The government and the opposition will resume talks in two weeks after concluding the two days of dialogue in the Dominican Republic without concrete agreements, according to Chilean Foreign minister Heraldo Muñoz. He explained that the statement issued by the foreign ministers that participated in the process will be reviewed by the parties.
Afterwards, president Danilo Medina reported that the next meeting will take place on December 15th, also in his country, with the purpose of coming to a definitive agreement. Muñoz and Medina asked parties to remain optimistic on the possibility of a political solution, saying that “it’s best to go slowly to do things the right way.” In truth, sources revealed that both parties refused to accept key demands in the negotiation.
The opposition’s version
National Assembly Speaker Julio Borges restated that they attended the meeting with the goal of guaranteeing the rights of Venezuelans, describing the exercise as a difficult, tough process of debate and confrontation, but he said it was necessary to open a path for the future for Venezuelans. He emphasized that the dialogue doesn’t preclude other efforts to recover the country’s democracy and that they discussed elections, human rights and political prisoners, remarking that the fight for food and medicines was the opposition’s main demand: “We offered solutions (…) it was one of the most heatedly debated subjects,” said Borges. The method for this two-day exercise involved opening the discussion about a point, establishing the essential conditions required to solve it and making the proposals. Later, Collete Capriles tweeted: “A framework of internationally backed proposals was established, which each party must discuss internally. Some people expected us to acquiesce, but what I saw was firmness.”
The government’s version
“We don’t need to negotiate with the opposition for 18 hours to maintain our hold on power,” said minister Jorge Rodríguez, admitting that the discussion was hard, that many left satisfied and that now they’re in a structural phase of consulting the people, while the opposition does its thing with “the opposition factors.” Jorge says that they presented their truths, that they showed evidence of attacks against the government and surmised that the true aid will come with the end of sanctions against the economy that chavismo destroyed; as if the sanctions imposed by the U.S., Canada and the EU against tens of government officials had bankrupted PDVSA or ruined the nation. He admitted that there were problems “with the distribution of medicines,” and arrogantly added that they’ll solve them, denying the existence of a humanitarian emergency.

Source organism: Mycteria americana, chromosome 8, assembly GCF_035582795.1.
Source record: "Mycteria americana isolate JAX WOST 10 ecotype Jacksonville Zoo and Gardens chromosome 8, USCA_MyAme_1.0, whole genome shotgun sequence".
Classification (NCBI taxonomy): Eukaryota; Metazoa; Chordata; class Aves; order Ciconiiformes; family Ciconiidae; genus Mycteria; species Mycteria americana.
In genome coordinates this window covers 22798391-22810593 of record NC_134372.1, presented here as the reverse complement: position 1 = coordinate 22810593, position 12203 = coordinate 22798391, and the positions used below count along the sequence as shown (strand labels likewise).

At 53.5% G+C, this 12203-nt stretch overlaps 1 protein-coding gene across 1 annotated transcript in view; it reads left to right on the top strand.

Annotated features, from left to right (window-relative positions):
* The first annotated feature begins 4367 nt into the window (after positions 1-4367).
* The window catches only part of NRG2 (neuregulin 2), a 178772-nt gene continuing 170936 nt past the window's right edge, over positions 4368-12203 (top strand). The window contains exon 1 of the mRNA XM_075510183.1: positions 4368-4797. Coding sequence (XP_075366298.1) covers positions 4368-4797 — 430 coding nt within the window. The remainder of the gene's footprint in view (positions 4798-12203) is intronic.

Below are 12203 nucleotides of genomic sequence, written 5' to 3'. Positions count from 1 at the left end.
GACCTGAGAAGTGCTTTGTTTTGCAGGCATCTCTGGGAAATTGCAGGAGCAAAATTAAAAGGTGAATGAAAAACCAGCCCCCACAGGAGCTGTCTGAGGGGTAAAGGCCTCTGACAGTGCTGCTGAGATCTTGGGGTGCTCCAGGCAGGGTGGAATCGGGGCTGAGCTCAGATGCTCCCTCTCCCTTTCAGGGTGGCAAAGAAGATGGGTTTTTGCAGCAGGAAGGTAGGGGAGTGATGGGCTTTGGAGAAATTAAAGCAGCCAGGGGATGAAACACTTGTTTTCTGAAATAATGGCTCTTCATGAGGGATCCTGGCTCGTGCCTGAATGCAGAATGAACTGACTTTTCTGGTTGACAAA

This Saturday, Health minister and IVSS chief Luis López discarded the possibility that the government would accept humanitarian aid to abate the shortages of food and medicine: “Nobody bows before an empire here and we won’t allow the right-wingers to impose some humanitarian aid on us,” he said during the presentation of the report on medicine delivered through 0800-SaludYa, a mechanism that lacks the structural capacity and the budget to cover the demand of medicines in Venezuela. López’s response is unacceptable and cruel, a death sentence for so many people; I hope it will be documented for the crime it is. Using ideology to justify the disdain for life in the face of hunger and death only intensifies the misery that the most vulnerable already suffer.
Paz Activa is right
Remember Paz Activa’s report mentioning how many policemen and military agents have been involved in organized crime? In Zulia, two vehicles belonging to the State Secret Police (SEBIN) were transporting 530 packs of cocaine. Chased down by a commission of the National Guard’s anti-drug division, one of the SEBIN vehicles crashed and the second one was abandoned as the occupants fled. Three officers with SEBIN uniforms and equipment were arrested: Ángel Barrios Díaz, Orlando Santeliz Díaz and Daniel Villegas, from SEBIN Caracas. In addition to the drugs, the vehicles contained two pistols, two rifles and a fragmentary grenade. In Caracas, the forensic police (CICPC) arrested two National Bolivarian Police (PNB) officers (Michael Lozada and Daniel Prieto) for the kidnapping of two businessmen for a $5,000 ransom. According to CICPC’s report, thirteen other PNB officers were involved, they were already identified.
Tell Jorge Arreaza
Hillel Neuer (@HillelNeuer on Twitter,) is a human rights activist, Executive Director of United Nations Watch (UNW). From the moment the
clown, “independent U.N. expert” Alfred de Zayas set foot in the country, Neuer denounced the false investigation organized by the Venezuelan government, which included the dissemination of pictures of Caracas markets full of food, another with Delcy and one other with smiling soldiers.
Through UNW’s social networks, the organization has challenged the U.N. High Commissioner for Human Rights Zeid Ra’ad Al Hussein to speak out and did the same with Antonio Guterres and other U.N. delegates, denouncing the betrayal against the U.N.’s foundational ideals represented by a propaganda exercise like Zayas’s. Alfred de Zayas deleted all pictures and the text with which he accompanied his “official visit to Venezuela,” but UNW remarks: “he didn’t apologize for this despicable propaganda bent on denying the massive hunger of Venezuelans.” My respect for their tenacity and how they used social networks to expose a fraud with colorful bowties.
I don’t usually write briefings on Saturday, but this was important.Caracas Chronicles is 100% reader-supported. Support independent Venezuelan journalism by making a donation.